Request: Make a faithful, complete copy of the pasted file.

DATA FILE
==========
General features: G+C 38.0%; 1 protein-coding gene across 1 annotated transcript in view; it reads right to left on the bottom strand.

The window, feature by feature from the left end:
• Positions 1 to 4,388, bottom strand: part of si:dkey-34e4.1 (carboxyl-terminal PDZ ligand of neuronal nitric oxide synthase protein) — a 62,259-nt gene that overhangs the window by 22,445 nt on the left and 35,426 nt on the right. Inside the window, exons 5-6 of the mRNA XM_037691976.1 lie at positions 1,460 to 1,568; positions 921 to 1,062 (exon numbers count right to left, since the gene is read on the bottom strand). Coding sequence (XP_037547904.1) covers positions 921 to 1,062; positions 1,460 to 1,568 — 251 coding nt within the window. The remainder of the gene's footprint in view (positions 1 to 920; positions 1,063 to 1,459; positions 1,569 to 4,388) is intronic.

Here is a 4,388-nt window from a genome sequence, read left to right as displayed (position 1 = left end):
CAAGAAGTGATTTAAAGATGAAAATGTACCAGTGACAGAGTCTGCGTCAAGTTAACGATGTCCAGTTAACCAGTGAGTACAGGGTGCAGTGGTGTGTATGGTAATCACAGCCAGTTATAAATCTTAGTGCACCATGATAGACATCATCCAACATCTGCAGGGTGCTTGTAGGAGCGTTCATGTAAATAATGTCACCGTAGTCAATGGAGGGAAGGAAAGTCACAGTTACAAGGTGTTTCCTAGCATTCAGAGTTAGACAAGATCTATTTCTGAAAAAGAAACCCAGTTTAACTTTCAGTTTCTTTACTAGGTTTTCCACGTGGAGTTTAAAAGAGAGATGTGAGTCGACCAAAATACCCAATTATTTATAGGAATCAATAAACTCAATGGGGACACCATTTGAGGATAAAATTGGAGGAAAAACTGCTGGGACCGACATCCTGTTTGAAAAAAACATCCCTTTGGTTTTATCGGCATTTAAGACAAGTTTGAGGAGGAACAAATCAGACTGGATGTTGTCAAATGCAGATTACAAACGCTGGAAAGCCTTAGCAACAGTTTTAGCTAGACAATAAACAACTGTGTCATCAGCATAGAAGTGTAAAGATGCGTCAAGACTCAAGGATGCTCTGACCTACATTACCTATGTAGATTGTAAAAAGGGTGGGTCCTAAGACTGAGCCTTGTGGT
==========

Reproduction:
General features: G+C 38.0%; 1 protein-coding gene across 1 annotated transcript in view; it reads right to left on the bottom strand.

The window, feature by feature from the left end:
• Positions 1 to 4,388, bottom strand: part of si:dkey-34e4.1 (carboxyl-terminal PDZ ligand of neuronal nitric oxide synthase protein) — a 62,259-nt gene that overhangs the window by 22,445 nt on the left and 35,426 nt on the right. Inside the window, exons 5-6 of the mRNA XM_037691976.1 lie at positions 1,460 to 1,568; positions 921 to 1,062 (exon numbers count right to left, since the gene is read on the bottom strand). Coding sequence (XP_037547904.1) covers positions 921 to 1,062; positions 1,460 to 1,568 — 251 coding nt within the window. The remainder of the gene's footprint in view (positions 1 to 920; positions 1,063 to 1,459; positions 1,569 to 4,388) is intronic.

Here is a 4,388-nt window from a genome sequence, read left to right as displayed (position 1 = left end):
CAAGAAGTGATTTAAAGATGAAAATGTACCAGTGACAGAGTCTGCGTCAAGTTAACGATGTCCAGTTAACCAGTGAGTACAGGGTGCAGTGGTGTGTATGGTAATCACAGCCAGTTATAAATCTTAGTGCACCATGATAGACATCATCCAACATCTGCAGGGTGCTTGTAGGAGCGTTCATGTAAATAATGTCACCGTAGTCAATGGAGGGAAGGAAAGTCACAGTTACAAGGTGTTTCCTAGCATTCAGAGTTAGACAAGATCTATTTCTGAAAAAGAAACCCAGTTTAACTTTCAGTTTCTTTACTAGGTTTTCCACGTGGAGTTTAAAAGAGAGATGTGAGTCGACCAAAATACCCAATTATTTATAGGAATCAATAAACTCAATGGGGACACCATTTGAGGATAAAATTGGAGGAAAAACTGCTGGGACCGACATCCTGTTTGAAAAAAACATCCCTTTGGTTTTATCGGCATTTAAGACAAGTTTGAGGAGGAACAAATCAGACTGGATGTTGTCAAATGCAGATTACAAACGCTGGAAAGCCTTAGCAACAGTTTTAGCTAGACAATAAACAACTGTGTCATCAGCATAGAAGTGTAAAGATGCGTCAAGACTCAAGGATGCTCTGACCTACATTACCTATGTAGATTGTAAAAAGGGTGGGTCCTAAGACTGAGCCTTGTGGT